- Note 6) Use a scientific calculator, the formula is 20*Log R. Where R is the ratio. For R =100 you would find +40. For R=0,01 (equals 1%) you would find -40. Or use Excel instead. Enter this, and Excel will write -40 in the cell: =20*LOG(0,01)
- Note 7) These working points give superior results for all parameters, being: Output power, distortion and damping factor.
- Note 8) These working points provide damping factor and distortion similar to the RCA circuits. Yet at higher output power.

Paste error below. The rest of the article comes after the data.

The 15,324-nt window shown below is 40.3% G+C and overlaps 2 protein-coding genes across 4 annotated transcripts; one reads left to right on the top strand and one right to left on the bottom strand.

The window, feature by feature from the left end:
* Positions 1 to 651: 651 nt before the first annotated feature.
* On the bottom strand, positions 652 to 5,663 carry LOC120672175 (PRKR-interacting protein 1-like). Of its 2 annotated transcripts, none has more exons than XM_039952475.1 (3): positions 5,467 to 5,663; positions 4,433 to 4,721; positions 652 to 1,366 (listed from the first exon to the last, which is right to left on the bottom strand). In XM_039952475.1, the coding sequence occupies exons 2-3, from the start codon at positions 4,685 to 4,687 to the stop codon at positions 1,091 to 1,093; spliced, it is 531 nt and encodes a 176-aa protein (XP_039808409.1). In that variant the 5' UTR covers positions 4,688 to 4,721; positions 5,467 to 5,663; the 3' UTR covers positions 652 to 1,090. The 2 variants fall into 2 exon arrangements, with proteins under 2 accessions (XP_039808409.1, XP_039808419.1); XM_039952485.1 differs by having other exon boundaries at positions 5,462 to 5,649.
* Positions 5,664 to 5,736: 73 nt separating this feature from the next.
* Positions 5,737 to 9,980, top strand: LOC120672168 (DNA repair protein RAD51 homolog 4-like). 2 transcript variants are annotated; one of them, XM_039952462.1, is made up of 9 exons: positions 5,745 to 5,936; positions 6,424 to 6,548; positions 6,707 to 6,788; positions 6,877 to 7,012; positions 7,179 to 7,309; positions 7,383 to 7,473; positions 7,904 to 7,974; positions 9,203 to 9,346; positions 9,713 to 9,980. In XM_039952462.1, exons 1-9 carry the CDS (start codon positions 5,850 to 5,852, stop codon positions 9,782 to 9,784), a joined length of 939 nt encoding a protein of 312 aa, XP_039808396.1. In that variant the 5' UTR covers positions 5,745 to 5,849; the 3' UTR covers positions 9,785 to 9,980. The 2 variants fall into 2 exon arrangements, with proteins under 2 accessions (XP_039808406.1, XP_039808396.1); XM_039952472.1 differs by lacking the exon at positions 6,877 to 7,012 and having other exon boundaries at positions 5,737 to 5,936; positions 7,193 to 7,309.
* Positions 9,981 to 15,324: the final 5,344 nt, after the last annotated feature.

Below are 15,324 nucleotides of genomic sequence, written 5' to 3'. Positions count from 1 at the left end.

- Note 9) This working point is optimized for highest output power, at the compromise of damping factor. Distortion may seem high at 5.2 Watt, but this reduces drastically at lower output signal of 4.5 Watt. For this see Note 10.
- Note 10) This is the same working point as above, and it demonstrates an amazing 30.4dB low distortion, yet at 4.5 Watt still. However damping factor is not very high. This would be a meaningful application for loudspeaker systems using an active bass, so damping factor plays no important role.